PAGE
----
Penn State Health partners with food banks to feed patients in need

April 29, 2020

Self-isolation to stop the spread of COVID-19 can be stressful enough without adding the worry of having adequate food.

Penn State Health, the Central Pennsylvania Food Bank and the Caring Cupboard food pantry of Palmyra are teaming up to provide relief in the form of food boxes at Hershey Medical Center’s drive-through COVID-19 testing site, as well as to people at home in isolation.

“We’re really glad to be able to help people at a scary, chaotic time. It’s nice to be able to offer them some peace of mind,” said Ashley Visco, Penn State Health community health director.

Before people are swabbed at the testing site, they are asked if they are worried about running out of food during isolation. If yes, a box containing 25 meals provided by Central Pennsylvania Food Bank is placed in their vehicle as they exit.

“People have been really appreciative – even people not needing food have been thankful that we’re asking,” said Visco, who estimated 20% of people getting tested have needed food boxes.

Previous collaborations around healthy food assistance built community trust that’s aiding in the current effort, said Joe Arthur, executive director of the Central Pennsylvania Food Bank. “It’s a really great example of collaboration in a time of crisis," he said.

“This is an opportunity to do something that’s good and valuable within our community,” said Shilah Ulrich, executive director of the Caring Cupboard.

Penn State College of Medicine students are also screening individuals quarantined with COVID-19 to see if they have access to enough food while in isolation. If not, they are referred to the Caring Cupboard for home delivery of food boxes for three weeks.

“The effort is helping to fight virus spread and shaping future top-notch physicians,” said Dr. Susan Borys, a Penn State Health physician.

“The students have been advocating for so many patients and families, not only for their health needs but for their total well-being. They are tenacious and determined to find a way to help,” she said. “It’s an incredibly positive program to come out of this dire health crisis.”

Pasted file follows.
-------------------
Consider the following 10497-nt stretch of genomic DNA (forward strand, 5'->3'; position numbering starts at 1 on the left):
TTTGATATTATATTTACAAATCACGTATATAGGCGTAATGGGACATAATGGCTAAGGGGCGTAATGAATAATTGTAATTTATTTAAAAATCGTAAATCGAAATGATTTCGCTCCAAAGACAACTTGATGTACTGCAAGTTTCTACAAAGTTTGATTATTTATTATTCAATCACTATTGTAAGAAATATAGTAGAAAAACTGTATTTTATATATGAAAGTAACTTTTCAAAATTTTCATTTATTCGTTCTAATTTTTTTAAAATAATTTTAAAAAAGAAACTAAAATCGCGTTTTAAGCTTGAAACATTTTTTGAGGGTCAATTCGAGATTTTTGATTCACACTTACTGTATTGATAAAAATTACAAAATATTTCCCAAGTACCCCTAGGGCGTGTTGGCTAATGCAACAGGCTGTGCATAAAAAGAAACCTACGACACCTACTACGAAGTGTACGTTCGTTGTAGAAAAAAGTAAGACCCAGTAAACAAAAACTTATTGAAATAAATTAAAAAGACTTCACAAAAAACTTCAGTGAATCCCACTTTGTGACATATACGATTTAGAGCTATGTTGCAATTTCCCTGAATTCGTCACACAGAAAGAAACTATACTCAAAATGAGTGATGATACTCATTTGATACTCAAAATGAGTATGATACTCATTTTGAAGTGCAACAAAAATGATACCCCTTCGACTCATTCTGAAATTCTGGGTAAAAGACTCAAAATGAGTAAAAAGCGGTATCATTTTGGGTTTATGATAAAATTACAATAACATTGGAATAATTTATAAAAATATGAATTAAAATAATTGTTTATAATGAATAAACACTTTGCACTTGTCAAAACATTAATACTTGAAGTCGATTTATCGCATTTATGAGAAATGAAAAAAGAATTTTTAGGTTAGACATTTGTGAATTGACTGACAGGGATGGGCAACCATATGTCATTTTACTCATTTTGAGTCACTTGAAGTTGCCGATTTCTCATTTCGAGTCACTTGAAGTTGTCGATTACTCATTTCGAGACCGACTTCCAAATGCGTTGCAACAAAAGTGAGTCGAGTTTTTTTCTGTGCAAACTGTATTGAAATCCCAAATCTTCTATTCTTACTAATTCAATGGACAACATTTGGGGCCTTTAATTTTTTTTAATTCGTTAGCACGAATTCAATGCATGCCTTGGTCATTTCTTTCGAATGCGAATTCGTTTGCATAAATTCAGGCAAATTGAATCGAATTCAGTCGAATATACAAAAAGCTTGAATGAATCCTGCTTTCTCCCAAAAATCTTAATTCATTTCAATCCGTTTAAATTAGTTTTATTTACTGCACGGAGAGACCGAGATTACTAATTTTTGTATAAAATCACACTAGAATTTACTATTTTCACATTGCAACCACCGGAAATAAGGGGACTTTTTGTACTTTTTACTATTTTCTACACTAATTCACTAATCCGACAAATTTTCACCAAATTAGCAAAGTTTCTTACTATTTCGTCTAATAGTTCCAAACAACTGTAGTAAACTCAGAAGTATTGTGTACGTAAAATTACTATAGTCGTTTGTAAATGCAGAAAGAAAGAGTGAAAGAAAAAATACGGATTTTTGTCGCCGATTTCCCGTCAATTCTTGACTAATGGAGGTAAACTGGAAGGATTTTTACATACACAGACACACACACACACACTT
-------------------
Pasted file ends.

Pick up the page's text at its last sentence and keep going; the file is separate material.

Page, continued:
Students and faculty have taken their concern one step farther by working with the Development Office to establish Families in Need COVID Relief, a community giving effort to cover the cost of food boxes for people affected by COVID-19.

The quick response was made possible by the longstanding history of working together, said Tammi Garner, development officer at Hershey Medical Center.

“It’s a wonderful example of a project that brings out the hero in all of us – our health system, our students, our community partners and anyone who donates to the cause,” she said.

'We Are' stories

The “We Are” spirit is perhaps more important than ever before, and Penn Staters everywhere are coming together in new and amazing ways. During these challenging times, our community is continuing to realize Penn State’s commitment to excellence through acts of collaboration, thoughtfulness and kindness. As President Eric Barron has written on Digging Deeper, this truly is a “We Are” moment — and we want to hear your “We Are” stories. 

Visit news.psu.edu/WeAre to share how you or other Penn Staters are supporting each other to overcome the collective challenges presented by the novel coronavirus. We are! 

(Media Contacts)

Last Updated April 29, 2020